UBS will take over Credit Suisse, Swiss authorities said today (March 19), in a deal to combine Switzerland’s top two banks designed to contain a widening crisis of confidence in global finance.
The deal includes 100 billion Swiss francs (US$108 billion) in liquidity assistance for UBS and Credit Suisse.
Switzerland’s regulator FINMA said that there was a risk that Credit Swiss could have become “illiquid, even if it remained solvent, and it was necessary for the authorities to take action”.
Credit Suisse, a 167-year-old bank, has been the biggest name ensnared in market turmoil unleashed by the recent collapse of U.S. lenders Silicon Valley Bank and Signature Bank, forcing it to tap US$54 billion in central bank funding last week.
“With the takeover of Credit Suisse by UBS, a solution has been found to secure financial stability and protect the Swiss economy in this exceptional situation,” the Swiss central bank said.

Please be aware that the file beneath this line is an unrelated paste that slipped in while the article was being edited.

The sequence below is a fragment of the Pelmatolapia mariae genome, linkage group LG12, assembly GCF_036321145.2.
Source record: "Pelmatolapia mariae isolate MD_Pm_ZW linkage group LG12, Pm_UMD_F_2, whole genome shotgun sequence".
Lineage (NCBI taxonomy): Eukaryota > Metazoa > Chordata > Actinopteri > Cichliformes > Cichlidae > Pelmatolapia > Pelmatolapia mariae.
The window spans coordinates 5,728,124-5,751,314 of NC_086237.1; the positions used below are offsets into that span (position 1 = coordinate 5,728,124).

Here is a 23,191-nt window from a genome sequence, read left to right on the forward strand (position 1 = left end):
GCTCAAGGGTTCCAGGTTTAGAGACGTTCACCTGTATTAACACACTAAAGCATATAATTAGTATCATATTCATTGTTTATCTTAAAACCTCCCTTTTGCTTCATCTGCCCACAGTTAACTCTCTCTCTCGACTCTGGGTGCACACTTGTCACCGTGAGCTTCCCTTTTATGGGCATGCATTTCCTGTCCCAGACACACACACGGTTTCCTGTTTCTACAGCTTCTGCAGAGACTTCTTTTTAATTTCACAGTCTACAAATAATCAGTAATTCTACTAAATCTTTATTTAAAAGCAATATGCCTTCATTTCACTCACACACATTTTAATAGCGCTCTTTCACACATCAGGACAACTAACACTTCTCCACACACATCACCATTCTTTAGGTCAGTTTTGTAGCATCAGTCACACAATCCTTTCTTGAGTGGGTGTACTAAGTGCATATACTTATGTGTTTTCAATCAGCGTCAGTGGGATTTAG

FAILURE WOULD RIPPLE THROUGH ENTIRE FINANCIAL SYSTEM
Authorities had been scrambling to rescue Credit Suisse, among the world’s largest wealth managers, before financial markets reopened on Monday.
UBS and Credit Suisse are both in a group of the 30 global systemically important banks watched closely by regulators, and Credit Suisse’s failure would ripple throughout the entire financial system.
FINMA said on Sunday that it had approved the takeover.